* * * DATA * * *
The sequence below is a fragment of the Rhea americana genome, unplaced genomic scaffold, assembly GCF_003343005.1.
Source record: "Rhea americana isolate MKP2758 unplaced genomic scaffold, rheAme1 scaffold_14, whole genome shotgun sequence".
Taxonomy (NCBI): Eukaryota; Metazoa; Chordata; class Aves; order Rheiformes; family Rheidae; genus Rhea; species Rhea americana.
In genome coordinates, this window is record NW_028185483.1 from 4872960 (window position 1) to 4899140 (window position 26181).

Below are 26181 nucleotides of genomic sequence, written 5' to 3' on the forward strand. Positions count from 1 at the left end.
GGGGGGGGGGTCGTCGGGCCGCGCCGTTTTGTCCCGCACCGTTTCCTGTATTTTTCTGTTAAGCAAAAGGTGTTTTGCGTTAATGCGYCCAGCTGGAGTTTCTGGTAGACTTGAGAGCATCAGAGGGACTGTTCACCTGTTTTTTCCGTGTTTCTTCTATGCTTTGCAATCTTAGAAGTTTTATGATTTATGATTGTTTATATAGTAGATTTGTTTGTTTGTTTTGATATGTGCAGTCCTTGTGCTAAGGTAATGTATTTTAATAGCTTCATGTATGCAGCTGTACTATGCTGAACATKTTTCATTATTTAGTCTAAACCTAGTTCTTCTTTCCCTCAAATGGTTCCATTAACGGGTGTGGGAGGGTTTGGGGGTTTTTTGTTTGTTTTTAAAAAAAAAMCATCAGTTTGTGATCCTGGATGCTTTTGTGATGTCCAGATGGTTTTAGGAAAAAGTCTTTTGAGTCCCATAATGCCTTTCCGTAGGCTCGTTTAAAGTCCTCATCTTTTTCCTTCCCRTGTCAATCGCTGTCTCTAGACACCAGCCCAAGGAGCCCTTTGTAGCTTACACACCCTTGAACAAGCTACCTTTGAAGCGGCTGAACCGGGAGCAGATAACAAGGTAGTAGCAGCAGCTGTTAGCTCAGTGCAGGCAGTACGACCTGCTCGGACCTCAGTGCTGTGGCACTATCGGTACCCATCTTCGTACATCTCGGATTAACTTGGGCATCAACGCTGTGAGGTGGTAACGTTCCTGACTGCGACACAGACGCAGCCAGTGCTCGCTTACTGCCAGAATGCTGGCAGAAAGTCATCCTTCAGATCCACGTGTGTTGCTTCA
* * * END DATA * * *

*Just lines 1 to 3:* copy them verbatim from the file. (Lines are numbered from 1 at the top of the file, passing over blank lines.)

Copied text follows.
The sequence below is a fragment of the Rhea americana genome, unplaced genomic scaffold, assembly GCF_003343005.1.
Source record: "Rhea americana isolate MKP2758 unplaced genomic scaffold, rheAme1 scaffold_14, whole genome shotgun sequence".
Taxonomy (NCBI): Eukaryota; Metazoa; Chordata; class Aves; order Rheiformes; family Rheidae; genus Rhea; species Rhea americana.